Digging Up the Dirt on Roman Africa

January 4, 2016
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Rome! The Roman Empire! Yes, I wanted to include both in the 2015-2016 theme list, but how to do it was my question. I needed a theme that touched areas I had not in earlier issues. I also wanted a theme that helped readers understand just how Rome expanded—not just that it did expand. A little more thought, and I began to shape an idea—Rome in Africa. That was it – that was a theme that had “lots of legs,” to use a trite phrase.
 

But wait, I thought. “Rome in Africa” was not a good title for an issue. First, most readers would immediately think Egypt, and only Egypt. I needed a phrase that would be more encompassing, that would tell all that Rome was in more than Egypt. Roman Africa—that was it and Egypt would not be the entry point, Carthage would. I knew the other most familiar historical tidbit about Rome in Africa was Hannibal’s near conquest of Rome. I also knew that the focus of that struggle was on the war elephants and how they were said to have crossed the Alps into Italy. But how many of DIG’s readers would know that Hannibal lost not on Roman land but on his own land in Africa. Now there was my angle, my way to begin the tale of Rome’s entry into Africa.
 

Yet, I did not want this issue to be just about war and destruction, but more about what Rome did once it controlled Africa. With that thought in mind, the outline for the issue came into focus. We would start with the Punic Wars, then go west to Numidia and introduce a wily ruler named Jugurtha. Not many photos of him, not really much about him. But the ancients did detail his personality and his interaction with some of Rome’s masterful politicians. A play, here, would be good—and illustrated. Then, we needed something about how Rome made North Africa a province. And that would be it for war and conquest.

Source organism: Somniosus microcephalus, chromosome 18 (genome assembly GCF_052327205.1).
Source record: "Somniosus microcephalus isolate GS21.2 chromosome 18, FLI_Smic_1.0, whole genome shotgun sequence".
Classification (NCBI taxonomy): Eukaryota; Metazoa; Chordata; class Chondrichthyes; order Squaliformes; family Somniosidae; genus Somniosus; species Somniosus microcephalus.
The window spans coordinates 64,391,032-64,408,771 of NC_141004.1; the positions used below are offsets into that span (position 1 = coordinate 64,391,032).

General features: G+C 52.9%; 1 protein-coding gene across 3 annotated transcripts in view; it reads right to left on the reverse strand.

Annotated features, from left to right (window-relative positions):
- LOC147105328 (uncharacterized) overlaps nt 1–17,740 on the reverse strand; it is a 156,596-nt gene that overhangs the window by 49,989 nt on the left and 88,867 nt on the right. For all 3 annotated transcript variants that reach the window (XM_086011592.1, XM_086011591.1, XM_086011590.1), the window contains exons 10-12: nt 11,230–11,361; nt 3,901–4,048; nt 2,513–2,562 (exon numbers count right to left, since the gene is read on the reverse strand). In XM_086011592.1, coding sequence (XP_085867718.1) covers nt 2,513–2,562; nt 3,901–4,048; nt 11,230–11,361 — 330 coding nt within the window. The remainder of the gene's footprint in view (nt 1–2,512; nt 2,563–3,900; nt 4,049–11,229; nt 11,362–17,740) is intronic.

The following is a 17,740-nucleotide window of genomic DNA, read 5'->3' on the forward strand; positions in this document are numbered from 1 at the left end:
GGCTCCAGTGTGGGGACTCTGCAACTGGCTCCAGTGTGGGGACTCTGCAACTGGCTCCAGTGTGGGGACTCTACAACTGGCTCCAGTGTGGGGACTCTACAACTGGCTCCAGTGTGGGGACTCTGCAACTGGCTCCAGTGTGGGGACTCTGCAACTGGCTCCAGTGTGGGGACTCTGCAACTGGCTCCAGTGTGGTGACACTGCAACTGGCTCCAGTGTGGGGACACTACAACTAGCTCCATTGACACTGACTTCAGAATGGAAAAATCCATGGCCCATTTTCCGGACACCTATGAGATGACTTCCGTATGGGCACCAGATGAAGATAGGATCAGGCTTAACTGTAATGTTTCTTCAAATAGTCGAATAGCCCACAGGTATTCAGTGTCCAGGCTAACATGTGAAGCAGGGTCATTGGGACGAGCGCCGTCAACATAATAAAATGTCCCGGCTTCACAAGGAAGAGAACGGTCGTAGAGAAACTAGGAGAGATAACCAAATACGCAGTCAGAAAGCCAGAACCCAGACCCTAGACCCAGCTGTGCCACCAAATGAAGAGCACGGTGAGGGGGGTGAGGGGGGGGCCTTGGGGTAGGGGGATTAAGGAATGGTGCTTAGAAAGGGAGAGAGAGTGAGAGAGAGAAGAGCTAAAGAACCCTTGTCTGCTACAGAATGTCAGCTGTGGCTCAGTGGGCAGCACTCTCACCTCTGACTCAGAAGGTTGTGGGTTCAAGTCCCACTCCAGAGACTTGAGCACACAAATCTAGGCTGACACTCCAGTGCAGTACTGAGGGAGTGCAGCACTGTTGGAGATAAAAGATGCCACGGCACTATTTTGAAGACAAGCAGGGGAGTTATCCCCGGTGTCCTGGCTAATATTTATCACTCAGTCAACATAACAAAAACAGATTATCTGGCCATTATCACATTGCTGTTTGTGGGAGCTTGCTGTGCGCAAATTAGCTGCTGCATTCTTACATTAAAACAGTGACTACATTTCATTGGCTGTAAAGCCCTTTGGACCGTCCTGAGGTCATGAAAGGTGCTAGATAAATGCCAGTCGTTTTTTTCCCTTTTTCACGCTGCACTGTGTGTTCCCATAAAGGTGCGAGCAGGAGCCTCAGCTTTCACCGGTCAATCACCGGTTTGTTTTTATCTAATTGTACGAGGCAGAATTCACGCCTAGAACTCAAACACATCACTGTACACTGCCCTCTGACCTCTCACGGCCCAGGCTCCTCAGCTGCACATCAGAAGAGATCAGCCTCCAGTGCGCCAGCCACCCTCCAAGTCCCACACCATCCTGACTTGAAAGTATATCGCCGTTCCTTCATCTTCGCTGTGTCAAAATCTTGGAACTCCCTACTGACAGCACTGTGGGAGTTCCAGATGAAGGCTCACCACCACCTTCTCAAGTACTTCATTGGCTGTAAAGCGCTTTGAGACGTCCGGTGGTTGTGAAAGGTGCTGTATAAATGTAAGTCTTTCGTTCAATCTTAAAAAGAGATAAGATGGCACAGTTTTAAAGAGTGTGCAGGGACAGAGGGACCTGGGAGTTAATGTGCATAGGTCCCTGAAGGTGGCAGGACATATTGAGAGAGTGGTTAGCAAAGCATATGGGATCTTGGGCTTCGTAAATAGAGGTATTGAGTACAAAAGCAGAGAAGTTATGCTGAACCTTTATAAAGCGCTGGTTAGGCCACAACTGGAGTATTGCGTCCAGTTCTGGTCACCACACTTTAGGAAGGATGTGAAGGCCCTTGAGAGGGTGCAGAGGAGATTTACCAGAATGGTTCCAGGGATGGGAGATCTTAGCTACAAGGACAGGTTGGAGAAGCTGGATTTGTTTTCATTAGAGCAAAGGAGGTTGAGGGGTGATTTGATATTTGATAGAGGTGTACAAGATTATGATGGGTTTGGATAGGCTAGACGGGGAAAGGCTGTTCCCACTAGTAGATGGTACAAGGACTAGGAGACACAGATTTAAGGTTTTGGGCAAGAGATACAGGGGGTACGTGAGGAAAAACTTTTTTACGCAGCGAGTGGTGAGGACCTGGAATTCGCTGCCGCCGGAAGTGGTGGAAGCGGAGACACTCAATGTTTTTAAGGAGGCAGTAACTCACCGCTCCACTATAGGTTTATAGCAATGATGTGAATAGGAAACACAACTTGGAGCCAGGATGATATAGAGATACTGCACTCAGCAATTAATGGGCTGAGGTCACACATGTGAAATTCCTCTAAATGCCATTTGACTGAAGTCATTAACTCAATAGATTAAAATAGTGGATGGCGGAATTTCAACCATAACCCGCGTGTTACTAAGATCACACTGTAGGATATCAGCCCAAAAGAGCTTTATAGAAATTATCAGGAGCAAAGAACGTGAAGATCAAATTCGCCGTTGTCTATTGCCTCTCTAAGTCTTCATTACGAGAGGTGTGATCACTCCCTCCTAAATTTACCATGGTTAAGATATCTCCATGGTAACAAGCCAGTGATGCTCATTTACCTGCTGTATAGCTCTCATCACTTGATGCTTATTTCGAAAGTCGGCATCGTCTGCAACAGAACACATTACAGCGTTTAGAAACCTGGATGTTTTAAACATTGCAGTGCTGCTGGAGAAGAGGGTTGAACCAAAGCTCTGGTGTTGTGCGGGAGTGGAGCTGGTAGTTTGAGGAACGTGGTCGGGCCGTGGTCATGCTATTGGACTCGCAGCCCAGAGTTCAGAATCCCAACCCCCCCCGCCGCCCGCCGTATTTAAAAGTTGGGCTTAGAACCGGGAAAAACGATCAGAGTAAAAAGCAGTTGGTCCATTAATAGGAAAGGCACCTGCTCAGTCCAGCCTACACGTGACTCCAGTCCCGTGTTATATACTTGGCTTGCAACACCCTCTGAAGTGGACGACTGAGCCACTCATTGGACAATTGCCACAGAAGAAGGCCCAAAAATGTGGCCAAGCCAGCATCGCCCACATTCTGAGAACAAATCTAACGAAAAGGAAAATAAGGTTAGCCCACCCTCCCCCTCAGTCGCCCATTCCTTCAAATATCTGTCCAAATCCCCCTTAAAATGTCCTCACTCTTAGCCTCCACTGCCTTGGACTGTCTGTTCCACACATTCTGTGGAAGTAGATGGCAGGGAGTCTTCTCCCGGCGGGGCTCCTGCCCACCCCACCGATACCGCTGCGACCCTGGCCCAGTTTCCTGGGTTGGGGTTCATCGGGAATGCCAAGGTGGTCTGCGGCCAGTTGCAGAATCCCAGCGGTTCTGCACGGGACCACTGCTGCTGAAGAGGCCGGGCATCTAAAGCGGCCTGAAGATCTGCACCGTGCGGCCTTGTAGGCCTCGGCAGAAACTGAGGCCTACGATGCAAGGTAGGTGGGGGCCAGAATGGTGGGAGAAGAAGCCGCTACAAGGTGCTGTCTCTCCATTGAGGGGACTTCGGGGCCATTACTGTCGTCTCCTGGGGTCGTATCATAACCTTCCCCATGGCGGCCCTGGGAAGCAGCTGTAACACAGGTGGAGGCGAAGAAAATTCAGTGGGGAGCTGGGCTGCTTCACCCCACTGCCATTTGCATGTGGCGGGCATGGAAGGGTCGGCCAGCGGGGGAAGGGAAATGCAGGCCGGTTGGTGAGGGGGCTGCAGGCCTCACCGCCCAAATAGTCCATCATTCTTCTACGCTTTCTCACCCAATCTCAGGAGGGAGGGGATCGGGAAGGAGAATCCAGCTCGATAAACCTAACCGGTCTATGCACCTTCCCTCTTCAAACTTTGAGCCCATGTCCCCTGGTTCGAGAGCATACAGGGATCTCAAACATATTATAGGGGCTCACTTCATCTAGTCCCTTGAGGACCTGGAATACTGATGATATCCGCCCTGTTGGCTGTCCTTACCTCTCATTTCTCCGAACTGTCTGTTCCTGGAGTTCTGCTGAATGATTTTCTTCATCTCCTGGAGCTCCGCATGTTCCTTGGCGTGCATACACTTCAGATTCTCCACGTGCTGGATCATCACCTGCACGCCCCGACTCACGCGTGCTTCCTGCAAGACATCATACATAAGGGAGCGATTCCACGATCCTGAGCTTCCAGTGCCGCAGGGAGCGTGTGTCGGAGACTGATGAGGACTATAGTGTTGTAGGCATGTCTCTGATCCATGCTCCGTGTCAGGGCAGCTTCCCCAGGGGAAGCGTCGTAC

But there was so much more to tell—the market for a valuable spice known as silphium, the profitable olive tree with its bountiful produce, products shipped throughout the Mediterranean, an author whose tales are still read today. There were also cities whose architectural masterpieces still amaze builders and visitors today. Soon, my problem was not one of finding topics to include, but of cutting and trimming to fit as much as possible in the issue and still make it exciting, engaging, and not overwhelming.
 

I decided to focus on the baths at Leptis Magna and the amphitheater at El Djem. Even what remains today is majestic. But, as has happened throughout history, nothing lasts forever. As Rome fought for its life against invading Vandals, Roman Africa suffered from neglect. But others were there to fill the void—there was another story: how Roman Africa became a center for the new religion Christianity.
 

But, what about Egypt? I had forgotten Rome’s most important possession in Africa in my attempt to broaden my audience’s perception of Rome in Africa. Cleopatra was certainly one possibility, but I had focused an entire issue on her already. Then, there were the pharaohs, but I had focused on several as well. So, more research was needed, and as I poked around looking for an interesting site, one that was Egyptian, but also connected to Rome, I hit upon an ancient city named Antinoupolis. It definitely had been a thriving place, it was in Egypt, and it had Roman connections. Actually, it had been founded by a Roman emperor. I emailed a couple of Egyptologists, who had written for DIG in the past and asked about Antinoupolis. They put me in touch with the director. I emailed him, and he immediately said yes—he would do the Let’s Go Digging section on Antinoupolis. I just had to come up with themes for the articles and word counts. What fun I had researching past, present, and future about the area. And I knew that DIG’s readers would find the same thrill as I did, learning about a site that was being excavated right now, that offered a wealth of new information, and that still held many secrets.
 

That was it – I had my Roman Africa issue and what a great trip I had had putting all together!

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